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Davos 2020: Trump Dismisses Environmental Concerns as 'Pessimism' at Climate-Focused WEF
U.S. President Donald Trump dismissed the concerns of environmental activists as "pessimism" in a speech to political and business leaders at the start of the World Economic Forum (WEF) in Davos on Tuesday.
Climate change and global warming are topping the agenda at this year's annual meeting in the Swiss ski resort of Davos, with activists at odds with businesses and governments about how to tackle the issue.
What Trump said:
- The U.S. leader dubbed climate activists "prophets of doom" and rejected their warnings, saying: "Fear and doubt is not a good thought process."
- Despite concerns about emissions, Trump praised the U.S. as one of the world's largest producers of natural gas.
- He announced that the U.S. would be joining the WEF's one trillion trees initiative.
- When asked about his stance on climate change by reporters ahead of his speech, he said: "I'm a big believer in the environment. The environment is very important to me."
- Much of Trump's speech focused on praising his administration's domestic economic policies, saying that by rolling back regulations, prosperity "would come thundering back at record speed."
- "A nation's highest duty is to its own citizens," he said. "Only when governments put their citizens first, will they be invested in their national futures."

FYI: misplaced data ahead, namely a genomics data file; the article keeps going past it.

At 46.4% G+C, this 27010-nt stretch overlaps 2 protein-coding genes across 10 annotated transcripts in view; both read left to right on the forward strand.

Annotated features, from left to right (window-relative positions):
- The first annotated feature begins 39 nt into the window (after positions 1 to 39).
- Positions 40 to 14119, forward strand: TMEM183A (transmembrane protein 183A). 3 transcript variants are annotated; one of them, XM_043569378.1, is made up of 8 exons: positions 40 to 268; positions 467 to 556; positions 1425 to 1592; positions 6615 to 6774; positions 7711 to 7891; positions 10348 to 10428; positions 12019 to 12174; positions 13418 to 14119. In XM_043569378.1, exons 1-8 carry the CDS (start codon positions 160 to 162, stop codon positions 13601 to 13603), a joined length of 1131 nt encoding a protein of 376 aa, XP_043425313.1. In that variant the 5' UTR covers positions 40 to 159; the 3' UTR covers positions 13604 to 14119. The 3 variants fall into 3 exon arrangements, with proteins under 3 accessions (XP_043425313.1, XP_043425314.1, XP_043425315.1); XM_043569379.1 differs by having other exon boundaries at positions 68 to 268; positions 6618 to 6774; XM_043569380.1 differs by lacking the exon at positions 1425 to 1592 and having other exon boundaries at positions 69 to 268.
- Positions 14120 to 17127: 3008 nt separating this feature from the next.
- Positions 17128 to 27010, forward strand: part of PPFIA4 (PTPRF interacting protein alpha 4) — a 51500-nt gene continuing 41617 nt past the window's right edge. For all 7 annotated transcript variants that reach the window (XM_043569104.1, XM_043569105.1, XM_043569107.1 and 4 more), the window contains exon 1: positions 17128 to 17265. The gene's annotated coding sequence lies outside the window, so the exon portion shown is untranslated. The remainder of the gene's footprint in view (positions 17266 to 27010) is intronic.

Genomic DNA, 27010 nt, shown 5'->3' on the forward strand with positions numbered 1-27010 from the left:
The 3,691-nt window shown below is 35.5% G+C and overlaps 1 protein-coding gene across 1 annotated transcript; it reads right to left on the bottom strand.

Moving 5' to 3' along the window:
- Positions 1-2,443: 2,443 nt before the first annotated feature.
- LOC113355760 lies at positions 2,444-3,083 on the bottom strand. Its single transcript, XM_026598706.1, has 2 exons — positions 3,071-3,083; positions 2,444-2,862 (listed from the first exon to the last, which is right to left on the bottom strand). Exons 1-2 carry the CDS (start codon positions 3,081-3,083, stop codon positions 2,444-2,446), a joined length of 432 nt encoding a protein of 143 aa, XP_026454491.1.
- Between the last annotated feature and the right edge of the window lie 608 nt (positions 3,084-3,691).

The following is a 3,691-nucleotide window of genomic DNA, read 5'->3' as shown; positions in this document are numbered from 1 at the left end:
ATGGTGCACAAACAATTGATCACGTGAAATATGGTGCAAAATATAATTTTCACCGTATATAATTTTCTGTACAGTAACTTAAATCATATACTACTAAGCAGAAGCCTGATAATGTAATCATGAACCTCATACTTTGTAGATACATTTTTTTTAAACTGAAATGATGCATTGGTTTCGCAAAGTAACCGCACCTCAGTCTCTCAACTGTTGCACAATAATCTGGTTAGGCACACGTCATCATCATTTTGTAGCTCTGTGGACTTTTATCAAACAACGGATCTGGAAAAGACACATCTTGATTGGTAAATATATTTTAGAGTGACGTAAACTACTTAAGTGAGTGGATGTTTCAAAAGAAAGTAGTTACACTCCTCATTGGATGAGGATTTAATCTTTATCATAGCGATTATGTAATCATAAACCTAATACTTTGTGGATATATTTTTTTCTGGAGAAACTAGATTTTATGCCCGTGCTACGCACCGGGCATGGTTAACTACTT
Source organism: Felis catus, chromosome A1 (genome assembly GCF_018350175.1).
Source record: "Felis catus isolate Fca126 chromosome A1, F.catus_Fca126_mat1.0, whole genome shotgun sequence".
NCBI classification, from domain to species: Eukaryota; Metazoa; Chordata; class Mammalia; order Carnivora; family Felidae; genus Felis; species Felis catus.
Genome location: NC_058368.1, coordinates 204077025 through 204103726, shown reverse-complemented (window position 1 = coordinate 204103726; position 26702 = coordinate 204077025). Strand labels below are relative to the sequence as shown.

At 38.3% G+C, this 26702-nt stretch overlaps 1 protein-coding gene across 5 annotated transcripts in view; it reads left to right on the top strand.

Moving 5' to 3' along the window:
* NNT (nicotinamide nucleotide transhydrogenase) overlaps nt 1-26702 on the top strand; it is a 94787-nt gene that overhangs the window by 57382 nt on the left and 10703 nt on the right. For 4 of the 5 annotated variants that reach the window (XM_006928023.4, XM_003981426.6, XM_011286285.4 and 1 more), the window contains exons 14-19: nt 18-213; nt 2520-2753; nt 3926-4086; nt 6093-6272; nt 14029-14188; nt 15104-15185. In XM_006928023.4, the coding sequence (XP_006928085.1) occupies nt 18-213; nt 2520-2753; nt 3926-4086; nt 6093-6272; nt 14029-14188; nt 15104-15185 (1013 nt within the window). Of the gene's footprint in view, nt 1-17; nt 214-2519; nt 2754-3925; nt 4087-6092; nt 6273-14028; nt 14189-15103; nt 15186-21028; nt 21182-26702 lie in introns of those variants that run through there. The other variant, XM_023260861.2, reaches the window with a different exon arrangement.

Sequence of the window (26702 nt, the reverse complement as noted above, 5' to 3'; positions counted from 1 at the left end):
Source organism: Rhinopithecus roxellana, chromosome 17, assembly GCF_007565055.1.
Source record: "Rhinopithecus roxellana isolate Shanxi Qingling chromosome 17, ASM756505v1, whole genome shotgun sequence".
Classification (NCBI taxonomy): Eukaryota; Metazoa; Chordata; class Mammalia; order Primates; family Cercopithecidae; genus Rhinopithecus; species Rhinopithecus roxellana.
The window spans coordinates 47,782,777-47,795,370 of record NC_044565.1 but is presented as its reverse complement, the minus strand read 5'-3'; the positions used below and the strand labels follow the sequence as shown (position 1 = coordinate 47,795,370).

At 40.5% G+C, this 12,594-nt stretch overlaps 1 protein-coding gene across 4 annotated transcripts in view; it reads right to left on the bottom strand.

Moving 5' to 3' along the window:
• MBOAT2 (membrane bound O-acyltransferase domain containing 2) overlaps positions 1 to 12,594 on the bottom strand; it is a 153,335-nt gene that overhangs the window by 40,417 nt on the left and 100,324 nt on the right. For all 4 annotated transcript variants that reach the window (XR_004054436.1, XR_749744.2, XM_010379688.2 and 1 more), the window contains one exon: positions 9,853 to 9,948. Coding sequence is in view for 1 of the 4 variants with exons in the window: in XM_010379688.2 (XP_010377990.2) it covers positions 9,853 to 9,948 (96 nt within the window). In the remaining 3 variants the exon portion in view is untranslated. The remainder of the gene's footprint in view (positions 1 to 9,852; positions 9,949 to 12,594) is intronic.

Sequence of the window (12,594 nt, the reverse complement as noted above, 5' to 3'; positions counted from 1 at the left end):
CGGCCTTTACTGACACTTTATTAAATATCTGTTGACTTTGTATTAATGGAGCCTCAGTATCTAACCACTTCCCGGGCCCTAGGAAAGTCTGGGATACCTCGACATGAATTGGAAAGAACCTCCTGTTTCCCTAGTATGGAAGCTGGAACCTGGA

Greta: 'Basically Nothing Has Been Done'
Following Trump's speech, Swedish teen climate activist Greta Thunberg criticized world leaders and business executives for failing to meet their climate targets.
"Unlike you, my generation will not give up without a fight. The facts are clear but they are still too uncomfortable for you to address," she told a panel.
"Our house is still on fire. Your inaction is fueling the flames by the hour. And we are telling you to act as if you loved your children above all else," Thunberg said, echoing her remarks from her WEF appearance last year.
At a panel just before Trump arrived, Thunberg emphasized that moderate changes will not be enough to slow the impact of climate change.
"We are all fighting for the environment and climate. If you see it from a bigger perspective, basically nothing has been done. It will require much more than this. This is just the very beginning," she said.
Who else will be there? More than 50 heads of state and government will be in attendance along with more than 3,000 other attendees. German Chancellor Angela Merkel is due to speak on Thursday. Following in Thunberg's footsteps, other young activists are also taking part this year, including South African climate activist Ayakha Melithafa and Irish teen scientist Fionn Ferreira.
What to look out for: It will be the first time that Trump meets with the new European Commission President Ursula von der Leyen. The U.S. leader has repeatedly clashed with the EU over trade and tax policies. It also remains to be seen whether businesses will back up their pledges on climate change with concrete action.
What is Davos? It's the 50th meeting of the World Economic Forum this year, which was launched by German economist Klaus Schwab. The meeting takes place at the Swiss ski resort of Davos, drawing world leaders, business executives, academics, charity heads and celebrities. The conference is used to hold bilateral meetings, make business deals or to try and impact the global agenda. The meeting this year runs from Jan. 21 – 24.